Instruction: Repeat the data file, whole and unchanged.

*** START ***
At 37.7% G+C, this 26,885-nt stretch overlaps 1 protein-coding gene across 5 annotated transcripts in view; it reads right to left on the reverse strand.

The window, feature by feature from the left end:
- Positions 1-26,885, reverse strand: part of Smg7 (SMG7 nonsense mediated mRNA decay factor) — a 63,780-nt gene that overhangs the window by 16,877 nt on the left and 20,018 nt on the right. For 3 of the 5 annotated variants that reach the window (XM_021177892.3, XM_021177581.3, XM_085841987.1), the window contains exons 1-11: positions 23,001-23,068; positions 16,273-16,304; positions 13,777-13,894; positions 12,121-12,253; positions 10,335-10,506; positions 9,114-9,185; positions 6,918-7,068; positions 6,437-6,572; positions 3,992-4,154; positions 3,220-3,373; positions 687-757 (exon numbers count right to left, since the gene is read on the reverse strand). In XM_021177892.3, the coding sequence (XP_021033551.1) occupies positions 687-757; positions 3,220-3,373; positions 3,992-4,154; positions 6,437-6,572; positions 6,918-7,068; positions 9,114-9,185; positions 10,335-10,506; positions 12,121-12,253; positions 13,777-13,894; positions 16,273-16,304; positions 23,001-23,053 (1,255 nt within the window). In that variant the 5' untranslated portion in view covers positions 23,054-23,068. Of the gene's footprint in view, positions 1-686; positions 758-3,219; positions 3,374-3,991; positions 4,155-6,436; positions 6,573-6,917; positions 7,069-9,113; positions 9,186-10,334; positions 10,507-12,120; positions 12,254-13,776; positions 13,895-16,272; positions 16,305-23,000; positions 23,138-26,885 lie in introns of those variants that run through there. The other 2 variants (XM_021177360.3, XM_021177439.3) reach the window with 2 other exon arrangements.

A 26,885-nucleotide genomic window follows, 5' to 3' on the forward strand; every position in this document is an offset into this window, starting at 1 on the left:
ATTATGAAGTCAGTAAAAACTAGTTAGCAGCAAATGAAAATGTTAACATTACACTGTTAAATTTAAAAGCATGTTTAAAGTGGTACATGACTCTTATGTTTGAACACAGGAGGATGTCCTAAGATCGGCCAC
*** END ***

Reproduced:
At 37.7% G+C, this 26,885-nt stretch overlaps 1 protein-coding gene across 5 annotated transcripts in view; it reads right to left on the reverse strand.

The window, feature by feature from the left end:
- Positions 1-26,885, reverse strand: part of Smg7 (SMG7 nonsense mediated mRNA decay factor) — a 63,780-nt gene that overhangs the window by 16,877 nt on the left and 20,018 nt on the right. For 3 of the 5 annotated variants that reach the window (XM_021177892.3, XM_021177581.3, XM_085841987.1), the window contains exons 1-11: positions 23,001-23,068; positions 16,273-16,304; positions 13,777-13,894; positions 12,121-12,253; positions 10,335-10,506; positions 9,114-9,185; positions 6,918-7,068; positions 6,437-6,572; positions 3,992-4,154; positions 3,220-3,373; positions 687-757 (exon numbers count right to left, since the gene is read on the reverse strand). In XM_021177892.3, the coding sequence (XP_021033551.1) occupies positions 687-757; positions 3,220-3,373; positions 3,992-4,154; positions 6,437-6,572; positions 6,918-7,068; positions 9,114-9,185; positions 10,335-10,506; positions 12,121-12,253; positions 13,777-13,894; positions 16,273-16,304; positions 23,001-23,053 (1,255 nt within the window). In that variant the 5' untranslated portion in view covers positions 23,054-23,068. Of the gene's footprint in view, positions 1-686; positions 758-3,219; positions 3,374-3,991; positions 4,155-6,436; positions 6,573-6,917; positions 7,069-9,113; positions 9,186-10,334; positions 10,507-12,120; positions 12,254-13,776; positions 13,895-16,272; positions 16,305-23,000; positions 23,138-26,885 lie in introns of those variants that run through there. The other 2 variants (XM_021177360.3, XM_021177439.3) reach the window with 2 other exon arrangements.

A 26,885-nucleotide genomic window follows, 5' to 3' on the forward strand; every position in this document is an offset into this window, starting at 1 on the left:
ATTATGAAGTCAGTAAAAACTAGTTAGCAGCAAATGAAAATGTTAACATTACACTGTTAAATTTAAAAGCATGTTTAAAGTGGTACATGACTCTTATGTTTGAACACAGGAGGATGTCCTAAGATCGGCCAC